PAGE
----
The Special Investigating Unit (SIU) on Wednesday provided a rare glimpse into rampant corruption in the government when it told Parliament that 16 departments and public entities were under investigation for fraud, corruption and maladministration.
National police commissioner Bheki Cele, who is already under fire for his role in a multi-billion-rand headquarters lease in Pretoria, faces new questions after the SIU revealed that the construction of 33 police stations - valued at more than R330 million - was under investigation for “significant irregularities”.
The SIU has prioritised investigations into the Pienaar, Hazyview, Brighton Beach and eSikhawini police stations after an initial probe revealed fraud and corruption that included SAPS officials having undeclared interests in suppliers awarded work by the police; the lowest quotations not being accepted; no quotations received from winning bidders; and actual payments far exceeding budgeted costs.
SIU chief Willie Hofmeyr told visibly shocked MPs from the National Assembly’s justice committee on Wednesdaythat more than half of the government’s approximately 10 000 subsidised housing projects were suspect. This included instances where “contractors were paid for building houses which may not exist at all; were extensively incomplete; seriously defective; or were paid for more houses than were built”.
He said the investigation by public protector Thuli Madonsela into the Pretoria and Durban police office leases was “only one part of a far wider investigation” into the police’s procurement division.
So widespread is corruption at this department that the SIU has been forced to prioritise only the 20 “top cases”, which alone total over R2 billion.
At the SABC the SIU uncovered that between September, 2007 and March last year, about 20 employees had undeclared interests in firms that did business with the broadcaster to the tune of R2.4bn. This follows an earlier auditor-general investigation that uncovered corruption involving 20 SABC employees to the tune of R3.4m.
According to Hofmeyr, a joint investigation with the Brixton commercial crimes unit had so far resulted in eight criminal cases, of which five had been referred to the National Prosecuting Authority. “There is serious criminality that is being investigated at the SABC,” said Hofmeyr.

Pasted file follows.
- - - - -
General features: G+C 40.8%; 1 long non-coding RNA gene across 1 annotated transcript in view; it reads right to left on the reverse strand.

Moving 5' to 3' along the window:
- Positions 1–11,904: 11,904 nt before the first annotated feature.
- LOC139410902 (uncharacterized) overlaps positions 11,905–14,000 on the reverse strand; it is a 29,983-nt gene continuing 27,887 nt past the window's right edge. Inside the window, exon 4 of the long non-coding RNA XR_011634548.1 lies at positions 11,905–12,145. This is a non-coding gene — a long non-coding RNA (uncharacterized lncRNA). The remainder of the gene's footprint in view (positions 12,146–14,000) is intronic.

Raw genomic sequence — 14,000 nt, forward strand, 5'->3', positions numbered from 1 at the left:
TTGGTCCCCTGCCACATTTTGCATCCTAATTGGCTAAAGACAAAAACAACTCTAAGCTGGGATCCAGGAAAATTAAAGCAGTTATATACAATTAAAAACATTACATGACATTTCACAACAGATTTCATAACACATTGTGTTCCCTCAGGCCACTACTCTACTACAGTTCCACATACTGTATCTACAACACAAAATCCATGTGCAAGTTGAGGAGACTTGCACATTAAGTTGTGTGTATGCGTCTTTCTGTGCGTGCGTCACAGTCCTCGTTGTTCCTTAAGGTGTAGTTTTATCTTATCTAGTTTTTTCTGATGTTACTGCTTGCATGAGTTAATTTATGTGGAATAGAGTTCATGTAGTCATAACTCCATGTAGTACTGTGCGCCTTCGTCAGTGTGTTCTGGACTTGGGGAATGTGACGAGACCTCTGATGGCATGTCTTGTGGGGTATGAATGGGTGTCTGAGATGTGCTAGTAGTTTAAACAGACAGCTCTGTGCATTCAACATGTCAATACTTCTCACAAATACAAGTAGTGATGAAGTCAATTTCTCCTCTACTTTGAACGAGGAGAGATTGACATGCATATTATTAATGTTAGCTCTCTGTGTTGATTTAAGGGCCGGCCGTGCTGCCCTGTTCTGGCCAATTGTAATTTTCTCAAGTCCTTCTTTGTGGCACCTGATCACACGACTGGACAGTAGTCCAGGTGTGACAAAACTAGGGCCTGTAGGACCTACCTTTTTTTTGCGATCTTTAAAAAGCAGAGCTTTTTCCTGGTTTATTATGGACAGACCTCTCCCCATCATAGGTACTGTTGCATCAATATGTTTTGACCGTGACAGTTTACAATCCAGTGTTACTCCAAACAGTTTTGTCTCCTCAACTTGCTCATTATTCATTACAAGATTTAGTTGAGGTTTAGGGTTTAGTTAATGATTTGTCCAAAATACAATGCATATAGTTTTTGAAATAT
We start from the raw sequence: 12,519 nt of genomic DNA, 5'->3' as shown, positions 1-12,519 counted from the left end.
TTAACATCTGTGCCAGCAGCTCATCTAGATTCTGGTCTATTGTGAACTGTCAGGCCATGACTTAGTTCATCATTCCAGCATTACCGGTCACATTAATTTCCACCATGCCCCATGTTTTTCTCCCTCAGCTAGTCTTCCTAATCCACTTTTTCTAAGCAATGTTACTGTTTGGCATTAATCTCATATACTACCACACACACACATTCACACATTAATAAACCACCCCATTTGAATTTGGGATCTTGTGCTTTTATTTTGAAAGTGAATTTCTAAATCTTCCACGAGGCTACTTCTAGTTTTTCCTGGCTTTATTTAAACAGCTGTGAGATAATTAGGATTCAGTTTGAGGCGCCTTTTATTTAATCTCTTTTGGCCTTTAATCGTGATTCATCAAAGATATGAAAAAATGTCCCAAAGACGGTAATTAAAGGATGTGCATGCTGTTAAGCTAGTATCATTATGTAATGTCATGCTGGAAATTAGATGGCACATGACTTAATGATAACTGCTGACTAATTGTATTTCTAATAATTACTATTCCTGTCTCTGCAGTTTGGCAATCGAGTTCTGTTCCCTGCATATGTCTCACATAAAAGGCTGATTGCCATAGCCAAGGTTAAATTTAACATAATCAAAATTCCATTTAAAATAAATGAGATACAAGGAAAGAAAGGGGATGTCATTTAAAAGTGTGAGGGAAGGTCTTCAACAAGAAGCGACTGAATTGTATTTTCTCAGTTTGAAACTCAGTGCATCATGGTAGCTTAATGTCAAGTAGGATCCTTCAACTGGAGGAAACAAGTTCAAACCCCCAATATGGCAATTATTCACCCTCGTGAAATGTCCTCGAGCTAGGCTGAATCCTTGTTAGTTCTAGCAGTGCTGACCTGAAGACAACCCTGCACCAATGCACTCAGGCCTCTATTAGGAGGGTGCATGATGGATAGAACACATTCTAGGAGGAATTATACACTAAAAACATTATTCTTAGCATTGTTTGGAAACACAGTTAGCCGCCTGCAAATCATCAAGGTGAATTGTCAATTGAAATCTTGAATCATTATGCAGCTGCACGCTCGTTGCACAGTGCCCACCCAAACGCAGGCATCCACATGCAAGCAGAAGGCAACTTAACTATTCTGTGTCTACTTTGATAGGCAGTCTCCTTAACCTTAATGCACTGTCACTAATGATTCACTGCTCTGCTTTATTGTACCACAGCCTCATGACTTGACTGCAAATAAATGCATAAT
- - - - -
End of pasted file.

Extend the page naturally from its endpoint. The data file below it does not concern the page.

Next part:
The Department of Public Works is being investigated after the SIU discovered that R35m had been paid to entities in which department officials had undisclosed business interests. A contract issued by this department for the construction of “accommodation” at an undisclosed border post - valued at R375m - was also under the microscope.
The public protector has already slammed Public Works Minister Gwen Mahlangu-Nkabinde for “unlawfully” entering into the police headquarters lease in Pretoria. Now the SIU is looking into another Pretoria lease, this time for a single residence which the department had leased as “residential accommodation” at an astronomical R217 000 a month - without “relevant approval”. The contractor had been “positively linked to a DPW official”.
The Department of Arts and Culture is being probed for misusing funds ring-fenced for the 2010 World Cup.
The Tshwane Metro had paid R185m between 2007 and 2010 to businesses in which 65 municipal staff members had either had undisclosed interests or, brazenly, were the vendors doing business with their own municipal council. Further procurements of R80m were also under investigation.
Ten waste management tenders at the Ekurhuleni Metro - valued at R500m and involving 19 different contractors - were under investigation. In one of these, payments totalling R37.8m had been made to service providers without delivery notes and no one at the metro could confirm whether the goods were ever delivered.
Also in Ekurhuleni, information and communication technology contracts worth R32m had been awarded to a company with which the municipality’s executive director of IT services had an undisclosed relationship.
“He has since resigned and is now employed full-time by the company,” Hofmeyr said to astonished gasps from MPs. And the municipality’s director of infrastructure had admitted to approving invoices valued at R12.4m for services that were never delivered.
The Department of Rural Development and Land Reform is being probed - at the request of minister Gugile Nkwinti - in what is likely to be the country’s biggest-ever “data uplifting project”.
So far, fraud and corruption charges have been laid against three officials and a KwaZulu-Natal businessman relating to land reform grant fraud totalling R50m. And working with the Hawks and the Assets Forfeiture Unit, the SIU has seized KwaZulu-Natal farms worth a further R50m.
The SIU can only investigate at the request of a department or government entity - and only after the president has signed a proclamation authorising such a probe.
President Jacob Zuma has signed 16 proclamations for the 2010/2011 financial year, including one proclamation to investigate all 23 municipalities in North West.
Asked by one MP whether South Africa was losing the fight against corruption, Hofmeyr said: “I think we should all accept that corruption is a serious problem in our country, but I am hopeful that we will make good progress over the next few years.”
He also said he was encouraged by the fact that the president had issued 16 SIU proclamations - the most in a single year - and that “significant resources” were being devoted to the problem. - Political Bureau